Werner Heisenberg, a founder of quantum theory, described an expert as “someone who knows the worst mistakes that can be made in their subject, and how to avoid them.”1 In the field of investing, we think the best way to accumulate expertise is by reflecting on the natural biases and tendencies we all have and putting effort into counteracting them. Our review exercises, open discussions, rigorous debates and the emphasis on nurturing different perspectives are critical in trying to avoid the worst mistakes.
Because of these conscious efforts, we will never be the most nimble of teams when it comes to changing our views, but that is partly by design. We could be more dynamic, but that would likely make us more at risk of over-activity and over-diversification – other major biases in the investments industry that often don’t result in great outcomes. Instead, our approach, which is to buy and hold businesses for the long term, requires us to make sure we have invested in the right companies in the first place (by conducting in-depth due-diligence), and then giving ourselves the best chance of benefitting from the effects of compounding (by being patient). Once again, like most things in life, it all comes back to balance.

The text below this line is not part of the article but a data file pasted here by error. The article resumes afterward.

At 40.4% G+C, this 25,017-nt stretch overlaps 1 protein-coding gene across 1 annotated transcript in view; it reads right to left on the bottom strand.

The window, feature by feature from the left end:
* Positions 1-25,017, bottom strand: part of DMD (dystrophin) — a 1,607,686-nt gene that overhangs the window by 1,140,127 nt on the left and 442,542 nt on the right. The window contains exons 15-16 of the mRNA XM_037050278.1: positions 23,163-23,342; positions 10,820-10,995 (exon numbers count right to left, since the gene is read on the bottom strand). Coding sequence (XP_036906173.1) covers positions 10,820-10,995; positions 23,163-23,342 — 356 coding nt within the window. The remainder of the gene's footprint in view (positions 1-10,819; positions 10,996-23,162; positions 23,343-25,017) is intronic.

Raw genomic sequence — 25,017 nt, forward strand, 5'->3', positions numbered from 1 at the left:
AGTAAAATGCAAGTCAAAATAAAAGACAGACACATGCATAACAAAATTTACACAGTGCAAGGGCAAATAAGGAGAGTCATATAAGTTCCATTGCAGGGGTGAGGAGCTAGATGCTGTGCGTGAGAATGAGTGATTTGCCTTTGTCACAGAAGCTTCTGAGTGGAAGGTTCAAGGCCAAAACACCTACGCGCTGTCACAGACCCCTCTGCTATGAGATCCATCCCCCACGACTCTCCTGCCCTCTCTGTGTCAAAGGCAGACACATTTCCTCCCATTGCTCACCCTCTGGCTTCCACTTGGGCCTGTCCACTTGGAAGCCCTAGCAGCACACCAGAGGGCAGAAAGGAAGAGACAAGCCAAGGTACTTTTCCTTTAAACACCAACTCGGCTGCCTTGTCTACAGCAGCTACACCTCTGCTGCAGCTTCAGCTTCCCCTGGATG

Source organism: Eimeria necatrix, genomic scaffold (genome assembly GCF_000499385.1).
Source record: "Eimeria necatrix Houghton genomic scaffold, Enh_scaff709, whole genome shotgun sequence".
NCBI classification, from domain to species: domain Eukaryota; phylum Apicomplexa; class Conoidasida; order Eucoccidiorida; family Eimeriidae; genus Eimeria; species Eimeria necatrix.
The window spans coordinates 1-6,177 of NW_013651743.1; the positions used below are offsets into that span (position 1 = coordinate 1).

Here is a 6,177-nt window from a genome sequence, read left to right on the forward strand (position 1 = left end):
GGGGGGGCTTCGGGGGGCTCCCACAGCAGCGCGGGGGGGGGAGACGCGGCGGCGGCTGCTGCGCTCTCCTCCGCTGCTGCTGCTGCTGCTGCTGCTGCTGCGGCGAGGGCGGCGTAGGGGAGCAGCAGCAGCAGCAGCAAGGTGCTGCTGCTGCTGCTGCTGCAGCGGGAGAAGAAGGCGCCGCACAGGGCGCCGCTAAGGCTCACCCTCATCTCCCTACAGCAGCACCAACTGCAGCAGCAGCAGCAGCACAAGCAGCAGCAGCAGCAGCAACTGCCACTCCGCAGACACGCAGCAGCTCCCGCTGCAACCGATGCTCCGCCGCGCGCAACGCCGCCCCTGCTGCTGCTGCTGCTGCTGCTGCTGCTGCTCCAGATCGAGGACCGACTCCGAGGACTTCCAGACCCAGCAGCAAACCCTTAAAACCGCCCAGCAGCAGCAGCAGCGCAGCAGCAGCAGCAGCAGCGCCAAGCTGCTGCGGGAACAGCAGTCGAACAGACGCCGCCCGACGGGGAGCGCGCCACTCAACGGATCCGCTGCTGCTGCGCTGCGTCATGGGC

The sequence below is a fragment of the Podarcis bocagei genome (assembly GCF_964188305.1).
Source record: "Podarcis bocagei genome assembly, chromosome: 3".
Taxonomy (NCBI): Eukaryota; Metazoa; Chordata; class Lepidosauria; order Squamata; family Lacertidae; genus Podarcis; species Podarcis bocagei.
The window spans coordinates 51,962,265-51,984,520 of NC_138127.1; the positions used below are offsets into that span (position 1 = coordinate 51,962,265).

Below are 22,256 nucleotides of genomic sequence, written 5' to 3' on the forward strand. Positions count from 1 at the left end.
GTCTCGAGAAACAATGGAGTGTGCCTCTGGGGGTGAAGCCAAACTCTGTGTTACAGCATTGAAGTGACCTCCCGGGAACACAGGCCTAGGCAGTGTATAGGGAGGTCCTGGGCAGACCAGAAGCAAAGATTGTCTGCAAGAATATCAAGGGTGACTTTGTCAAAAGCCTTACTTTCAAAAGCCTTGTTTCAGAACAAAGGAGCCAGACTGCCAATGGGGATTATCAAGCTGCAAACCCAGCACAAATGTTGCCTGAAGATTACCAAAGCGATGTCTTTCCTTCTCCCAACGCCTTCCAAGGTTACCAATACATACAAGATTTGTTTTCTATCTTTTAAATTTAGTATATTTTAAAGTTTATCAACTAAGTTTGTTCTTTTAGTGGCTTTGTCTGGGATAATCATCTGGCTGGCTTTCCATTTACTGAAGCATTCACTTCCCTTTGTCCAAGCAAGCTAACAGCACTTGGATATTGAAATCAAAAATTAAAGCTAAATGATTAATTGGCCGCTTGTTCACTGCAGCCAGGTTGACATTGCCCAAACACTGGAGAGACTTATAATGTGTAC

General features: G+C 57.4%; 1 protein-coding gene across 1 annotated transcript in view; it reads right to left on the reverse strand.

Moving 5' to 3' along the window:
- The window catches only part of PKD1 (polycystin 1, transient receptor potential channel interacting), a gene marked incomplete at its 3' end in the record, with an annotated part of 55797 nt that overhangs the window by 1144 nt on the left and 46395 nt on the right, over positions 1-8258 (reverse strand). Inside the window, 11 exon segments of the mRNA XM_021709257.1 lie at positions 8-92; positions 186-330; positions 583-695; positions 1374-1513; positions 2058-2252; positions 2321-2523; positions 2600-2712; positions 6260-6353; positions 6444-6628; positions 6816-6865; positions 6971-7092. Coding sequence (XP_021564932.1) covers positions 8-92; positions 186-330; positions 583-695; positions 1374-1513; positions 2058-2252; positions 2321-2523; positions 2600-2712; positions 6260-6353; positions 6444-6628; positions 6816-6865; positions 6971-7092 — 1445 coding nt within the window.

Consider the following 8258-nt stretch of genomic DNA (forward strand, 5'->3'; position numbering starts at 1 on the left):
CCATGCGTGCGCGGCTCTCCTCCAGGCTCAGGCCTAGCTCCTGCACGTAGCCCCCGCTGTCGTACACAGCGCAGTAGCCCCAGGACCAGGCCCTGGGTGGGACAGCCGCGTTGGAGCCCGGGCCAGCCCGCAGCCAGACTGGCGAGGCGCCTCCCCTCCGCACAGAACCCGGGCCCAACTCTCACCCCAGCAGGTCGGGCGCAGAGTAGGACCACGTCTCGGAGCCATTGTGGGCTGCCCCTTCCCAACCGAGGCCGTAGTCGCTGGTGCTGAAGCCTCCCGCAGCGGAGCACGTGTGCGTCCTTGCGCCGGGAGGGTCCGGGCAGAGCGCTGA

A brief comment on China
Eight months into the year, it is clear that the recovery in China has been weak. After Covid restrictions were lifted, expectations were high for robust consumption growth in 2023. The first quarter looked promising, but growth slowed from the second quarter onwards. Recent data have consistently fallen below expectations and over the summer Country Garden (one of the largest private property developers in the country) was "allowed" to default. These combined events have raised investor concerns, sparking a new wave of sell-offs since early August.